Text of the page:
Lars Von Trier

Famous movie director, Lars von Trier worries he can’t write movies now that he’s sober – we worry he won’t stay sober if he feels that way.

He made headlines this past weekend after revealing his long-time struggle with alcoholism and drug addiction. The 58-year-old director is best known for his bold films, Dogville (2003), Antichrist(2009) and Melancholia (2011) and the two-volume sex epic Nymphomaniac.

While we’re thrilled to congratulate von Trier on his sobriety and drug and alcohol addiction treatment, we’re concerned: von Trier didn’t make headlines or start trending on Twitter because he’s undergoing addiction treatment, because he’s touting his sobriety, or because he’s attending AA meetings. Instead, von Trier is making the front page by announcing he may be done writing films because he’s worried he will produce only “s****y films” in recovery.

The director confessed he used to drink a bottle of vodka per day in order to enter a “parallel world” where he could be creative. His most recent odyssey, Nymphomaniac, took him 18 months to write while sober  – whereas Dogville took him only 12 days under the influence.

In his interview, von Trier states, “There is no creative expression of artistic value that has ever been produced by ex-drunkards and ex-drug addicts. Who the hell would bother with a Rolling Stones without booze or with a Jimi Hendrix without heroin?”

Von Trier’s interview with Danish newspaper Politiken has gone global. Not only do his words have us concerned about his treatment, but they also has us asking the age-old questions: Do drugs, alcohol and self-destruction really fuel creativity? Can we still be fun people without the alcohol? Without the drugs?

Does Mr. von Trier actually have a point? Do mind-altering substances really impact our work and our lives to the point that we are only a shell of our best selves without them?

Arguably, some of the greatest writers, musicians and artists have faced addiction. Ernest Hemingway was addicted to alcohol. Edward Allan Poe took opiates. Vincent van Gogh drank absinthe. F Scott Fitzgerald was a known alcoholic. Janis Joplin, Jim Morrison, and Judy Garland all died of drug overdoses. If those aren’t enough examples, Wikipedia does us the courtesy of listing all the actor and musician deaths due to drugs and alcohol over the years, in alphabetical order.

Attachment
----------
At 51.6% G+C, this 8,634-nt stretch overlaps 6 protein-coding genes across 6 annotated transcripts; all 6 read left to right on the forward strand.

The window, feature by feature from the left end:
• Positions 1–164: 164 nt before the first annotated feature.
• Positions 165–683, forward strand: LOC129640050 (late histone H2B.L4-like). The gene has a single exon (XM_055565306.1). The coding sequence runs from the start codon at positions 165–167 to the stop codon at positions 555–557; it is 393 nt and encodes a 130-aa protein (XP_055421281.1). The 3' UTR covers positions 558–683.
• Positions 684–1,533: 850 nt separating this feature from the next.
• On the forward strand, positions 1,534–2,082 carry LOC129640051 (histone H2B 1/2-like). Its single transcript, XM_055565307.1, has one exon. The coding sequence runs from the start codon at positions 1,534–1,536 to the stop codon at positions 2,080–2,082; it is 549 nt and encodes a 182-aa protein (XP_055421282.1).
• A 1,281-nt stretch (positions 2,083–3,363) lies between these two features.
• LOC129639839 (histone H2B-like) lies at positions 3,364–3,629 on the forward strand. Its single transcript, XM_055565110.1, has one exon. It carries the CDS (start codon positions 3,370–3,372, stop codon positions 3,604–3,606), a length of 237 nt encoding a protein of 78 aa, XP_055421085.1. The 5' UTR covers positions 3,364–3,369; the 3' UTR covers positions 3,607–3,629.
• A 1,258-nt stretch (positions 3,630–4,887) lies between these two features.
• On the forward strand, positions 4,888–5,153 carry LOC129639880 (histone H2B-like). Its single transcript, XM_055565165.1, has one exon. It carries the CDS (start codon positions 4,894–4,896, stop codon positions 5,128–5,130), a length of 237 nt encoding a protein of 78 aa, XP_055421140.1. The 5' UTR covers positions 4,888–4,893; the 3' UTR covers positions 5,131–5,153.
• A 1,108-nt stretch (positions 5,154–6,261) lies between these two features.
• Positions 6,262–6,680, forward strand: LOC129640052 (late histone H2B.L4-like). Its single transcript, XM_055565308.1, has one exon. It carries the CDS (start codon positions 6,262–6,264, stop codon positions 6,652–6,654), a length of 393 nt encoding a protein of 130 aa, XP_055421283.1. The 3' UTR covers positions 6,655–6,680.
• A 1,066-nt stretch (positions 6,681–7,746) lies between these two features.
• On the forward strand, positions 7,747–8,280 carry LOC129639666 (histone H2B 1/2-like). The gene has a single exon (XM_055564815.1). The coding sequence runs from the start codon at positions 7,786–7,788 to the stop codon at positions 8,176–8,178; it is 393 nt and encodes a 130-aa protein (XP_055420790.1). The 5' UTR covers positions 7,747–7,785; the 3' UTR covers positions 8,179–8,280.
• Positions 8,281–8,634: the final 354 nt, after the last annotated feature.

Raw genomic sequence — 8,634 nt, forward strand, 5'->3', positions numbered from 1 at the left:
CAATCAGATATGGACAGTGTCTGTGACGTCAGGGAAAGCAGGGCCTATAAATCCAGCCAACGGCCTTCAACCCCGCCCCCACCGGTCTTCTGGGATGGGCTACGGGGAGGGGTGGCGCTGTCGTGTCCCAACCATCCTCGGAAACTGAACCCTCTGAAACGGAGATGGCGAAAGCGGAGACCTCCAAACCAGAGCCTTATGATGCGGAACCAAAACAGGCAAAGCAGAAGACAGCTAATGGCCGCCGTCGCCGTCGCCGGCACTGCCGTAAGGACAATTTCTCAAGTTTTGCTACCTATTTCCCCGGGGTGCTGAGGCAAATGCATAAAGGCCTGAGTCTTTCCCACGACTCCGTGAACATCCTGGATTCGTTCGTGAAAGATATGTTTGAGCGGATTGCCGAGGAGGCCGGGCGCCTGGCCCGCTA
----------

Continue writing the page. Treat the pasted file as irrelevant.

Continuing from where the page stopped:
That doesn’t mean that we need substances to be the best that we can be. We don’t need alcohol to get out on the dance floor or to meet new people. We don’t need drugs to create our best work.

While the list is harder to find, there are many accomplished celebrities, models, musicians and artists who have careers without drugs or alcohol. Look at Will Smith, Natalie Portman, Vince Gill, Dolly Parton, Taylor Swift, Tyra Banks, and Jennifer Lopez. They are all squarely on the wagon.

When we say our creativities and personalities come from alcohol or drugs, we’re really doing ourselves a disservice. When we say substances make us better people, we’re giving all the credit to the drugs. When we feel like we can’t be something without them, it’s our disease talking.

It’s a common problem for many that are early in their recovery – they fear that they won’t be as funny, as beautiful, as productive, as smart or as good sober. The truth is, when you’re sober, you’re all of those things and more because you’re not fixated on how to get the next high.

Had it not been for heroin, who would Jimi Hendrix be? Well, Mr. von Trier, Jimi Hendrix would have had a lot more years to make incredible music. He would have taught the world so much more.

Had it not been for booze, who would care about the Rolling Stones? They would have been even more legendary.  Former junkie Richards gave up his heroin habit in 1978.  They still rocked. And still rock.

The truth is, we’re always reaching to fill some sort of hole. We want to feel fun, creative, pretty and smart. Those who reach for drugs or alcohol to “fuel” a part of them, really aren’t fueling anything but an addiction. A disease. A disease that tells them the heroin will take them to another level of creativity. A disease that tells them the alcohol will make them funnier and more likable. A disease that tells them the painkillers make them more productive.

Instead of reaching for substances to fill the void, we need to reach within and discover ourselves. By seeking treatment and becoming sober, we don’t need to reinvent the wheel to find out who we really are – just find out what the wheel really looks like. If you don’t know, it’s OK, you can be whoever you want to be without drugs or alcohol. Make new friends, if you have to – meet new people.

By saying he enters a “parallel world”, von Trier is romanticizing his addiction. He was in the same world that all the rest of us are in, just with some extra poison in his body. Using drugs or alcohol doesn’t take you anywhere special.

I don’t feel sorry for Lars von Trier’s feeling that he has to give up his film-making career because he’s sober. I feel sorry for him because he can’t give his talent enough credit, and he can’t see that creativity fuels creativity.

By making excuses that we’ll only be a fragment of the person we were with drugs and alcohol, we’re only making excuses to go back to using. The truth is, we’re funnier, prettier, more creative, and more whole without them.

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